Representing Chittenden 7-4 District in the VT House
May 14, 2017
I have long supported medical marijuana. And ever since Colorado and Washington initiated the reality of states legalizing “recreational” marijuana, I have been opposed to anything even vaguely similar here in Vermont. Yet there I was, within this past week, voting “yes” on both the expansion of medical marijuana and the legalization of a small amount of “recreational” marijuana. It is the latter vote which I believe calls for explanation.
The bill was S.22. The Senate took House bill H.170, added a commission to it, tacked all that to another bill… and voila, it became the version of S.22 as ultimately passed. The text of S.22 can be found on the legislative web site, starting on page 2437 of the May 10 House Journal.
H.170 came from the House Judiciary Committee as part of its multi-pronged criminal justice reform effort this session. It was further vetted in the House Human Services Committee. Here are the salient points:
But, all that said, how could I support the bill with those plants included? The committee’s rationale ultimately made sense to me: If we “decriminalize” possession of a small amount of marijuana, it is illogical to not make a small amount available legally, a small amount the quality of which is “known” as opposed to any of this “product” obtained “on the street.”
But plants grow; they produce. Well, cultivation must be in an enclosure screened from public view and secured against unauthorized access. “Product” harvested beyond the one-ounce possession limit must be stored in an indoor facility on the property where it is cultivated and, again, precautions taken to prevent unauthorized access.
So, what about the commission, the Marijuana Regulatory Commission, which was as controversial as the allowance of the one-ounce possession and the plants. It is supposed to “develop legislation that establishes a comprehensive regulatory and revenue system for an adult-use marijuana market.” I automatically opposed that, until I read “… that, when compared to the current illegal marijuana market, increases public safety and reduces harm to public health.” Further, the commission membership includes views both pro and con. And further yet, the commission can develop all the legislation it wants. It still has to make it through both the House and the Senate… and a tax and regulate program is one very heavy, if not impossible, lift in the House.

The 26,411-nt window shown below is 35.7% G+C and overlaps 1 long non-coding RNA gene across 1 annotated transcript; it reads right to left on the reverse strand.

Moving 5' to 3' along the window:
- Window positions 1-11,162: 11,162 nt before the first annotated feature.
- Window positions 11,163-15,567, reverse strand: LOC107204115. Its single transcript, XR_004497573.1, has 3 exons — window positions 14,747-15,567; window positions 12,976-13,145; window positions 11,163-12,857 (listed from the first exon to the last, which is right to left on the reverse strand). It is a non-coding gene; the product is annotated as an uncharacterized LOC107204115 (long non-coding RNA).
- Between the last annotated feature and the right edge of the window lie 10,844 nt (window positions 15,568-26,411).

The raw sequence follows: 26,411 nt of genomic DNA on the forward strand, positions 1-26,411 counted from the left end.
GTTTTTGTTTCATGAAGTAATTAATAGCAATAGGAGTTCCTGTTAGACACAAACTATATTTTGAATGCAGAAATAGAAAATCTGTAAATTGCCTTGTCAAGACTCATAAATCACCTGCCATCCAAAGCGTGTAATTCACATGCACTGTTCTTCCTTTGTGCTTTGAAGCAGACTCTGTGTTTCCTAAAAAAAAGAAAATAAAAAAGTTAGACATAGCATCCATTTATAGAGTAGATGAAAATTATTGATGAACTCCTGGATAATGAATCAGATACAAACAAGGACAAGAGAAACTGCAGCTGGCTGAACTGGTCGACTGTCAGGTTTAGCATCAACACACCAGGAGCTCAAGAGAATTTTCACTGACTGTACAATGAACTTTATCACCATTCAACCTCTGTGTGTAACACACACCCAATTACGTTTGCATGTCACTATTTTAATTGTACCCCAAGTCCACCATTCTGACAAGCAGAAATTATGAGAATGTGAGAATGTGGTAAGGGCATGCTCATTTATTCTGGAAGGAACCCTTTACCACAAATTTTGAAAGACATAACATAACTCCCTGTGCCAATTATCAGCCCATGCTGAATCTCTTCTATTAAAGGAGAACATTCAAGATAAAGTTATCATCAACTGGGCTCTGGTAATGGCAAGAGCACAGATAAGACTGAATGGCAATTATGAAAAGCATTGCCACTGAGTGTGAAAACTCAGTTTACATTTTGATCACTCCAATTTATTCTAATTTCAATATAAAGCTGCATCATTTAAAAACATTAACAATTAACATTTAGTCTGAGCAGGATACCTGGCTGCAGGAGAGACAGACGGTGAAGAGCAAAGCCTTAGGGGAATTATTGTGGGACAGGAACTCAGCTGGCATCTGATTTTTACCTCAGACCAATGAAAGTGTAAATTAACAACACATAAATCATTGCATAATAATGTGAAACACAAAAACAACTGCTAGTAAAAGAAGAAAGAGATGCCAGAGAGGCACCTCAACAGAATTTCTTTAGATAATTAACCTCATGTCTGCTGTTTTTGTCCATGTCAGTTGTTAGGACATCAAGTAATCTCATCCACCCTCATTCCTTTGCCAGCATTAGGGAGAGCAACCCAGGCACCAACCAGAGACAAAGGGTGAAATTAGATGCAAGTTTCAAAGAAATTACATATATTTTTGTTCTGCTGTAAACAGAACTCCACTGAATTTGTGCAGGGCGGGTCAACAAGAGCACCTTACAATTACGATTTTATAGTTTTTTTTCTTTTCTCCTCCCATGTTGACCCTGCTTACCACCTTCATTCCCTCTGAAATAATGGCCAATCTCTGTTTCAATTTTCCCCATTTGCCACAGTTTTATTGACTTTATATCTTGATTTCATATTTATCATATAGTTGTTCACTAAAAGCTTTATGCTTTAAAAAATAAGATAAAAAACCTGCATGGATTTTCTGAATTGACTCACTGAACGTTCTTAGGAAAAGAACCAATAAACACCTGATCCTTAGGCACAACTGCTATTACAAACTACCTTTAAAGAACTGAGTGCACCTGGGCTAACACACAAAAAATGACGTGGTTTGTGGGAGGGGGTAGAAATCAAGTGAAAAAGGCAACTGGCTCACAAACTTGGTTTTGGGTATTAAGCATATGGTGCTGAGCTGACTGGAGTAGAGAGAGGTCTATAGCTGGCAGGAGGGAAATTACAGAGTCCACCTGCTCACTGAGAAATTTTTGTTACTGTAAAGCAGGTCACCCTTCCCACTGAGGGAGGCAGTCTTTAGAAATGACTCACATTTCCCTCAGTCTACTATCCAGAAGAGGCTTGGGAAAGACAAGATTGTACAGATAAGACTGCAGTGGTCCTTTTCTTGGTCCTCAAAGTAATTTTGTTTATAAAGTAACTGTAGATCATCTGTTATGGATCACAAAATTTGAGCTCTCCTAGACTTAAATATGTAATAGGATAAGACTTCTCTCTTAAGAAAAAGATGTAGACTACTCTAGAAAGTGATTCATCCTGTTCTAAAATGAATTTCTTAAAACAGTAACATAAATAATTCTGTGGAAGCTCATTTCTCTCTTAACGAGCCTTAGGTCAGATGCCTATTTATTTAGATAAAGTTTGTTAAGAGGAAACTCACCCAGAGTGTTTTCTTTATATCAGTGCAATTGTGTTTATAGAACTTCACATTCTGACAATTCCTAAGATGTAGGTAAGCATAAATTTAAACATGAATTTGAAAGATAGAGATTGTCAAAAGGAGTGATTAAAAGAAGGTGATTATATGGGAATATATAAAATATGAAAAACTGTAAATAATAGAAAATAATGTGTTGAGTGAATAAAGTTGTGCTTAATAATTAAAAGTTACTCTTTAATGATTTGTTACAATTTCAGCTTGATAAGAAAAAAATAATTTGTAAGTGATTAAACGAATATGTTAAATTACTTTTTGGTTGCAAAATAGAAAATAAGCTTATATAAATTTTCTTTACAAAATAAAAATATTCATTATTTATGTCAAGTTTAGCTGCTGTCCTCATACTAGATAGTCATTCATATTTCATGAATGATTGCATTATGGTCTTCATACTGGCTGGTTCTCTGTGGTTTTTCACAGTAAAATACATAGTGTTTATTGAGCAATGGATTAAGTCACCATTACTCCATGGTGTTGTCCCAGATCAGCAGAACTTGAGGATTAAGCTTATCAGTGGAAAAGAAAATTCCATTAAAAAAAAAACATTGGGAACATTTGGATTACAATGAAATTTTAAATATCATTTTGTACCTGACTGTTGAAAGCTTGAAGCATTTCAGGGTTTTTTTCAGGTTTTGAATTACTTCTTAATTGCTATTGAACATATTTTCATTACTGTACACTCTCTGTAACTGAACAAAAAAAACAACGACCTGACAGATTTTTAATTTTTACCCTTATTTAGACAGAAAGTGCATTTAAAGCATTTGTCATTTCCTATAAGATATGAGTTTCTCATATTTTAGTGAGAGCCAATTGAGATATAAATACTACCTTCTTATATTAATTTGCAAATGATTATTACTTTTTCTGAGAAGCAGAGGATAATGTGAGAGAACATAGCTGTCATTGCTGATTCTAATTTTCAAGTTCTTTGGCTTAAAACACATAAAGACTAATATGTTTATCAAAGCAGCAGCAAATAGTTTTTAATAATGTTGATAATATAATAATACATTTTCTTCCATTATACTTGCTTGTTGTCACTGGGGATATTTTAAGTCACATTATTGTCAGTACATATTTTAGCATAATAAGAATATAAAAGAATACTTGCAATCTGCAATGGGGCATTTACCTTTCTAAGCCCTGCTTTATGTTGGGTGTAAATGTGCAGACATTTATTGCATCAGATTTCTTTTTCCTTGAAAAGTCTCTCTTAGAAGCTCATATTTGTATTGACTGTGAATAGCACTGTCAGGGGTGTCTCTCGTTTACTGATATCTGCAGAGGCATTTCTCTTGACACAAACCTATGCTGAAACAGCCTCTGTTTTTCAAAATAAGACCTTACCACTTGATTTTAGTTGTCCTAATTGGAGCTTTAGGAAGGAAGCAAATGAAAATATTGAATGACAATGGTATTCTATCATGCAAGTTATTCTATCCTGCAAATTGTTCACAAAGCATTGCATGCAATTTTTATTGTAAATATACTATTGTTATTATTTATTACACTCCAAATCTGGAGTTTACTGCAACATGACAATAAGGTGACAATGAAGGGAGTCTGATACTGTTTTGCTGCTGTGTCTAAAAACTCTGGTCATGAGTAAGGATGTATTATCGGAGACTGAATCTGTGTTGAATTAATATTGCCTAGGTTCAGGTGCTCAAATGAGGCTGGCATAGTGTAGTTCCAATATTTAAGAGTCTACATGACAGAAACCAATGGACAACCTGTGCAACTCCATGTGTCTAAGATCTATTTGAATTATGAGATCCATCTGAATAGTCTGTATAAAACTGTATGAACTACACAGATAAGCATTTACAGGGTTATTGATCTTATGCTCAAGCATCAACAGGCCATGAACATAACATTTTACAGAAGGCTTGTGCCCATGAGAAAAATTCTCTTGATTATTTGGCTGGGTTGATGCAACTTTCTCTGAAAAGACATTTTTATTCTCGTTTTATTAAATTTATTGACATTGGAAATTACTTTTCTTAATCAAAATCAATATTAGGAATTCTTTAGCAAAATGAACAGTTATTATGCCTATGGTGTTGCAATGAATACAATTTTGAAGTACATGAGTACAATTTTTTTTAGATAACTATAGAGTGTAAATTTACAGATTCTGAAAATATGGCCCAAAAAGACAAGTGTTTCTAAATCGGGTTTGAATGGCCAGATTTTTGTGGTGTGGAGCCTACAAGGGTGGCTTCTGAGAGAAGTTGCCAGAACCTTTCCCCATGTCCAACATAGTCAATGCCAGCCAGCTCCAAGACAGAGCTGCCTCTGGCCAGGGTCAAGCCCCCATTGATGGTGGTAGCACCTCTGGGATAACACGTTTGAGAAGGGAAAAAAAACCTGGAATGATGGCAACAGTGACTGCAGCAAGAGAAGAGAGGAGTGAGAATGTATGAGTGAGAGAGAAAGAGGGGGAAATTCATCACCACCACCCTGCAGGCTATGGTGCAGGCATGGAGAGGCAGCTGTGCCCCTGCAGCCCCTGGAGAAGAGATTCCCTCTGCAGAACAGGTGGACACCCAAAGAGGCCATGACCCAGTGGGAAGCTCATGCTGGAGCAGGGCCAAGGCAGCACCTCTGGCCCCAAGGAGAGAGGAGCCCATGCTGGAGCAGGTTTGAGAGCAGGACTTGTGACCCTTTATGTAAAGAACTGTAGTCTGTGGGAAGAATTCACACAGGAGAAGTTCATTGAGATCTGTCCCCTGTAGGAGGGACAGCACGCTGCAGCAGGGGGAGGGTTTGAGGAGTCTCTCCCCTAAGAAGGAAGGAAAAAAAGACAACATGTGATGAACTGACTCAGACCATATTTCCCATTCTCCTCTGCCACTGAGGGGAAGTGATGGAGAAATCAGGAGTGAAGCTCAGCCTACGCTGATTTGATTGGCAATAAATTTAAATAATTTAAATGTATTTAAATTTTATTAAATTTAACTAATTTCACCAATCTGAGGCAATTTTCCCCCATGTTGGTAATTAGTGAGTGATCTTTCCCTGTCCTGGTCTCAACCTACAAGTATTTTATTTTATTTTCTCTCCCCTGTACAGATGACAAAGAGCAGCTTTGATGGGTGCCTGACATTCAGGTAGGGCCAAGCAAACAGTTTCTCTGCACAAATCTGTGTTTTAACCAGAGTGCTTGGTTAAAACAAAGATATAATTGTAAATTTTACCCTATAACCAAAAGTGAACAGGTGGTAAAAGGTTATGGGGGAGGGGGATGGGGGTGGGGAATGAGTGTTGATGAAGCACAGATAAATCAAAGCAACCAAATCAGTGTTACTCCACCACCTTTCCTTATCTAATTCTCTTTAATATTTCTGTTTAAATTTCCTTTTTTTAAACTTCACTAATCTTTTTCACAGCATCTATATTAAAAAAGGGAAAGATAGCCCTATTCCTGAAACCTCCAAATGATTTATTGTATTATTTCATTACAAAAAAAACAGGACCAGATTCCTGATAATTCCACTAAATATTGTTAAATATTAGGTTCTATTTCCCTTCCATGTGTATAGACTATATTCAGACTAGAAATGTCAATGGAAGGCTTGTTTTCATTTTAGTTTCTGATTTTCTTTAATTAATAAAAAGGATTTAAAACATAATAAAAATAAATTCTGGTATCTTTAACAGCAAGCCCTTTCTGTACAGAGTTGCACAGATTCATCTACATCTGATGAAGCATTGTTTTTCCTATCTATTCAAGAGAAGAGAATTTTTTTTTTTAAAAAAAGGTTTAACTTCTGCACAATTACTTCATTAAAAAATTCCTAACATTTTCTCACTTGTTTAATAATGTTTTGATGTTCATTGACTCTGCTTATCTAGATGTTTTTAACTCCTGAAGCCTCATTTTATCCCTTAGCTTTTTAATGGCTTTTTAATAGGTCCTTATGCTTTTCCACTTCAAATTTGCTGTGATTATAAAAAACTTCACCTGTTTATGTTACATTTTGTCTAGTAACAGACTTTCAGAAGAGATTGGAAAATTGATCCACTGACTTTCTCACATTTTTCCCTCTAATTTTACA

Bottom line, at this point I need to get beyond my usual “Marijuana? No!” Colorado, Washington, Washington D.C., Massachusetts, Maine, Canada in the offing, even New Hampshire about to decriminalize three-quarters of an ounce… we are not an island and we gain nothing by pretending that anyone, of any age, cannot obtain “product” of questionable quality right now off the black market.
This has not been an easy shift for me. I have come, however, to believe that it is not inappropriate. If you would like to talk about this or any other legislative issue, please do not be hesitant. Contact me by email at firstname.lastname@example.org, by phone at 802-862-7404, at my home at 232 Patchen Road, on the street, or at Trader Duke’s from 8:30 to 9:30 on Saturday mornings.